Agile ways of working are enabling a focused collaboration of experts from different units of the bank to co-create innovative solutions together with client facing teams or ideally, directly together with our clients with the goal to create value. The Head IT at Julius Baer Andreas Fahrni discusses the benefits of “going agile” and how IT is applying the new agile way of working in order to unlock the full value potential.
What will be the biggest benefits to Julius Baer of adopting agile practices?
Andreas Fahrni: “We want to create products and services that bring even more value to our clients. Through agile, we can do this faster and with a greater impact – ideally even by co-creating solutions together with our clients. Agile will also help Julius Baer to compete successfully in an international market by increasing our change efficiency and enabling us to prioritise changes more effectively. It should also empower our people to unlock their own creativity, giving our brightest minds more opportunities to shape the solutions we offer to our clients."
What role is IT playing in Julius Baer’s agile journey?
“In fact, IT is playing two important roles in our agile journey. First, in a close partnership with our business who owns the bank’s products and services, we are the home base for talents with strong expertise in architecting, designing, delivering and operating technology solutions. As such, I consider our organisation as a strategic partner to our business units with the purpose of jointly delivering technology solutions that provide value for the bank, our stakeholders and for our clients. Secondly, IT provides the technology foundation as an enabler for an efficient software delivery process based on standardization, automation and based on a state of the art development cloud infrastructure.”
What impact are agile practices having on the way IT works?
“The impact is significant for IT because the agile way of working also heavily influences our processes, governance, people and our leadership culture. If we want to deliver new technology-based products and services, we as an IT organisation need to ’walk the talk’ and work increasingly in an agile mode within IT for our own products as well. As a result, we started to redesign our approach on how we develop and operate systems (DevOps), how we build automated quality checks into the development process and how we develop talents and highly specialised skills into so-called Center of Excellences (CoEs). Finally, yet importantly, agile only works if also the leadership team empowers the teams to prioritise their own book of work within the given strategic targets and the given capacity constraints. It is truly amazing what we were already able to achieve in a very short time.“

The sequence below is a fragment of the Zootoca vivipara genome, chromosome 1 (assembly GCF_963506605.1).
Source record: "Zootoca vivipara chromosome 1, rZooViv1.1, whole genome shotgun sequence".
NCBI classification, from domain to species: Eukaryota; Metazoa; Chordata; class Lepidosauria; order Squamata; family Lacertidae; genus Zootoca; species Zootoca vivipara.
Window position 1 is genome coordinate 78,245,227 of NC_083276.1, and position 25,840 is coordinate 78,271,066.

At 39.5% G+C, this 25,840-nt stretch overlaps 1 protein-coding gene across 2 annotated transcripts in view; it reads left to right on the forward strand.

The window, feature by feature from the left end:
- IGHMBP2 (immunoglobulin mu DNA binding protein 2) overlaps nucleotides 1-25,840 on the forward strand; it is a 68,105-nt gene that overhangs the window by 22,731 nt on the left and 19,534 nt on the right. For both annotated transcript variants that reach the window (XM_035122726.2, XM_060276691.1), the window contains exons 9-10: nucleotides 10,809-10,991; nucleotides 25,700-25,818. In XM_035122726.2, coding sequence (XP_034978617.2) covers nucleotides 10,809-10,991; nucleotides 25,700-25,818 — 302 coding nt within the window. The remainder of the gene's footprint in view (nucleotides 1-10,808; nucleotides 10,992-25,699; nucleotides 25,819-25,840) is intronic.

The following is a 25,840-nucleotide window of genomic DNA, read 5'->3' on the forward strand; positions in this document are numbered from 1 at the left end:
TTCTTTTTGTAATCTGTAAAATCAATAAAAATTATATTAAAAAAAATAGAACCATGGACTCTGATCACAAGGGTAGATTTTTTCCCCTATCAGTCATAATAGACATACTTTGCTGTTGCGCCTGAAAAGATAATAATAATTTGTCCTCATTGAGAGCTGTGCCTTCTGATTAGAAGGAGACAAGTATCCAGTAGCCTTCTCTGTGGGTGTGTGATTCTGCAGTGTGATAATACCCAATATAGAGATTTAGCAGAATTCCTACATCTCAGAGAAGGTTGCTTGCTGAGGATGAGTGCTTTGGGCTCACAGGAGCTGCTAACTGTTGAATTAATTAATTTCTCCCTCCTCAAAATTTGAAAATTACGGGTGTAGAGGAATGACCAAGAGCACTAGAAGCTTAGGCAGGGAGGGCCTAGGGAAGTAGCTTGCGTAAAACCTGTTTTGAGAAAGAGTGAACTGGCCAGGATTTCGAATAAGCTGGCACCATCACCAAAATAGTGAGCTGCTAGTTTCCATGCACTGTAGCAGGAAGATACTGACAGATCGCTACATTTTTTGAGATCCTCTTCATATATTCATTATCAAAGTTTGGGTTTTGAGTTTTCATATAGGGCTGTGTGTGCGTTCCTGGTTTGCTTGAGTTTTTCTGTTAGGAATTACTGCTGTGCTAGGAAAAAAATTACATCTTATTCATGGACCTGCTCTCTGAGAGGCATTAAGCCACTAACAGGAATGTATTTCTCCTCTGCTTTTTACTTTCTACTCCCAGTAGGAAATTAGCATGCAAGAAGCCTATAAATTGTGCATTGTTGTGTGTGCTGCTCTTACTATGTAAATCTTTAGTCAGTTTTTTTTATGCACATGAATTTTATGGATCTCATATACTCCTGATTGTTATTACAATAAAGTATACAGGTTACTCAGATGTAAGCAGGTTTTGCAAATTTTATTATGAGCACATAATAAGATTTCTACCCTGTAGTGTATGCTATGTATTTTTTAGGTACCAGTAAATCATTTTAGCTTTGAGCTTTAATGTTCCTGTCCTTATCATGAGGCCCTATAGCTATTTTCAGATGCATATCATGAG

What is the biggest challenge?
“It is essential that the entire technology delivery process remains as lean as possible but still controlled to avoid unnecessary costs and risks. Amongst other things, this means that important guardrails and KPIs have to be implemented, which not only cover the efficiency and effectiveness of the development process but as well technology risks, architecture debts, security deficits and operational resilience.
We can overcome these challenges by rigorously applying concepts such as “Test Driven Development”, “DevOps” and a “shift left” of the quality responsibility to the development team. On top, automating everything that can be automated is key for success”.
Any lessons you learned since introducing agile working practices beyond IT?
“I would say that three lessons were important for us. First, the importance of a strong business ownership for the product and the technology solution by a so-called Product Owner (PO) cannot be underestimated and is essential for an effective agile transformation. Going agile is not an “IT thing”, but rather a goal, that is supported by the whole bank, letting business and IT collaborate as partners.
Second, focus is key. An agile release train is like a highly focused speedboat similar to a task force but with a clear goal to create continuous impact along with the regularly reviewed business objectives. Multitasking between different projects and communicating through hundreds of pages of specification documents must be replaced by on the spot communication, interaction and decision-making.
Third, capacity based thinking and rigorous prioritization of the feature backlog assigned to the team is key. Managers need to learn to ask the team how many features they can deliver and not constantly ask for more. This can only work if there is trust in the quality and efficiency of the team. Hence, building strong teams is an important task for any agile leader.”
I’m happy to see that ’going agile’ at Julius Baer is not an ’IT thing’ but rather a goal which is supported by the whole bank, letting business and IT collaborate as partners.
What have been the highlights for you of working agile?
“One thing for sure is the visibly improved and close collaboration between business and IT. Technology is a key differentiation factor for a bank. Hence, combined teams with a strong business and technology experience working agile can truly shape the bank’s business transformation and move into the next innovation cycle.”